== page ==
It's All About the Bitcoins

Norway Decides Bitcoins Aren’t a Legit Form of Currency For Some Reason

But it's still cool to pay your debts in lutefisk.

This stock picture never gets old. (Photo: Silicon Angle)

This stock picture never gets old. (Photo: Silicon Angle)

Norway is recognizing what bitcoin isn’t: a real currency.

The government announced Monday said it wasn’t going to treat the virtual cash as a legitimate form of payment because it doesn’t “fall under the usual definition” of being a form of money. Instead, Norway will treat it as an asset and subject it to capital gain taxes.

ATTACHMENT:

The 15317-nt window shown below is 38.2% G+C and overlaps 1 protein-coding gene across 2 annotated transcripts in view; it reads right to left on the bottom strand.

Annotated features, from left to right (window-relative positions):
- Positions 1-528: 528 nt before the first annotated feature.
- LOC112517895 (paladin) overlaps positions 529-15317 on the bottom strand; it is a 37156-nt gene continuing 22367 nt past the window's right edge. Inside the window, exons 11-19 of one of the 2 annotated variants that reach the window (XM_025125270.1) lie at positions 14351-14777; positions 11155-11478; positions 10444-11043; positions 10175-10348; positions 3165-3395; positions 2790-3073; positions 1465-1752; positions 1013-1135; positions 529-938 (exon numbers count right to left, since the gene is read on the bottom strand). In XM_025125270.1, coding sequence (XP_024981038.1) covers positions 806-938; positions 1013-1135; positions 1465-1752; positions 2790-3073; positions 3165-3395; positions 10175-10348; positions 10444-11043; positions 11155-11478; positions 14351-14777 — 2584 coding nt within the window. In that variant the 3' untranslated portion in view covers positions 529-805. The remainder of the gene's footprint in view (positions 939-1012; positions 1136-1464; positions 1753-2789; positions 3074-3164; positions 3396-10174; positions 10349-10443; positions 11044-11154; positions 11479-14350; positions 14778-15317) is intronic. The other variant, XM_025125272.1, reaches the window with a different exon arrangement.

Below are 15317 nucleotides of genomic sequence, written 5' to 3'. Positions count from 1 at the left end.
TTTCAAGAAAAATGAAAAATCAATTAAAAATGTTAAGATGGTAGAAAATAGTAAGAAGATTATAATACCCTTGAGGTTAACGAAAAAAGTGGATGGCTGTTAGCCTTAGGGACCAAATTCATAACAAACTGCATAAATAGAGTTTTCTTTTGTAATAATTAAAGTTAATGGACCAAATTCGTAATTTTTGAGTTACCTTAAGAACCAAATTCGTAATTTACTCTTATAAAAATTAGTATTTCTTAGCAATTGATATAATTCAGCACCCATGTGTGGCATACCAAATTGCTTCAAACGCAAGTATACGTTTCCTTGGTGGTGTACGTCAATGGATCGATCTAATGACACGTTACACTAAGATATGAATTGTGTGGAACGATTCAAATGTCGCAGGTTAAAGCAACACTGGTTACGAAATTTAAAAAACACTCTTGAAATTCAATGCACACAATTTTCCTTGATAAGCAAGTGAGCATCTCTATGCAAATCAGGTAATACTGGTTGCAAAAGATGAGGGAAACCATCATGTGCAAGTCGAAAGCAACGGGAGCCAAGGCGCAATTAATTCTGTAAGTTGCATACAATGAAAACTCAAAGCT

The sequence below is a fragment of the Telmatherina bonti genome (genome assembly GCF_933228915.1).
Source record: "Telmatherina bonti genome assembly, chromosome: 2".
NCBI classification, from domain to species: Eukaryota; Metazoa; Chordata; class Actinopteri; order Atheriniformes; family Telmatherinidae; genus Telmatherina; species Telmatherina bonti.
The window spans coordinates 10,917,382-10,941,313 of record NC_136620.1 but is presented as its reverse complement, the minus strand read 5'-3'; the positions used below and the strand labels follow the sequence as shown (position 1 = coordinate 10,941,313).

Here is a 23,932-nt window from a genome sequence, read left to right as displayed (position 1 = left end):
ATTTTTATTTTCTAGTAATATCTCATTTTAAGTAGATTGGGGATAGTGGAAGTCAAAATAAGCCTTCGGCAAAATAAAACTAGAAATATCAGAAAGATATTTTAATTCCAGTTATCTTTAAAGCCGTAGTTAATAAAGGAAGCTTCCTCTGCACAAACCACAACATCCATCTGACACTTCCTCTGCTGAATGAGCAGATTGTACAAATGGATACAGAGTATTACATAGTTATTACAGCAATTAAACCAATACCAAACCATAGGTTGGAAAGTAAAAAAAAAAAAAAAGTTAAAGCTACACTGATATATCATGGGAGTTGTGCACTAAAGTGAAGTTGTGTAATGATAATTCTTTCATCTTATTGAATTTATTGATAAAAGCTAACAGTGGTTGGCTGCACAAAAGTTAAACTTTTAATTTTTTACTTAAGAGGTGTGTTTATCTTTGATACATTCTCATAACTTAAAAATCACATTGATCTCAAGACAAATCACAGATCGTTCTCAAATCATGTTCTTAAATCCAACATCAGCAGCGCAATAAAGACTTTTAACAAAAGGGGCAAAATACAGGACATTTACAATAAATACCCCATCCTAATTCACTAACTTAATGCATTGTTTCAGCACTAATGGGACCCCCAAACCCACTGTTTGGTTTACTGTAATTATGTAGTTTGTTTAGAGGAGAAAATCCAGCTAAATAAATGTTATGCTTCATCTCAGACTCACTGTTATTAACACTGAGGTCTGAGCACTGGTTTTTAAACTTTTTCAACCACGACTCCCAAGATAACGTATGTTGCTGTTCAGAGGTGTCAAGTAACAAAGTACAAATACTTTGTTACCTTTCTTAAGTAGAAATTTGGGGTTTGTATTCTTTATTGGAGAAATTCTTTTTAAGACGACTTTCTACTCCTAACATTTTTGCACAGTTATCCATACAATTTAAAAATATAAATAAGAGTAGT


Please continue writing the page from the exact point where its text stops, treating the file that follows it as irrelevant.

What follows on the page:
“We’ve done some assessments on what’s the right and sound way to handle this in the tax system,” said Hans Christian Holte, the country’s director of taxation.

Extremely volatile, unregulated and insecure, bitcoin has gotten the side eye from European countries. Germany has recently said that it wasn’t going to recognize the currency. Meanwhile, the European Banking Authority said it was mulling whether to regulate bitcoins. 

At least the health care is free.

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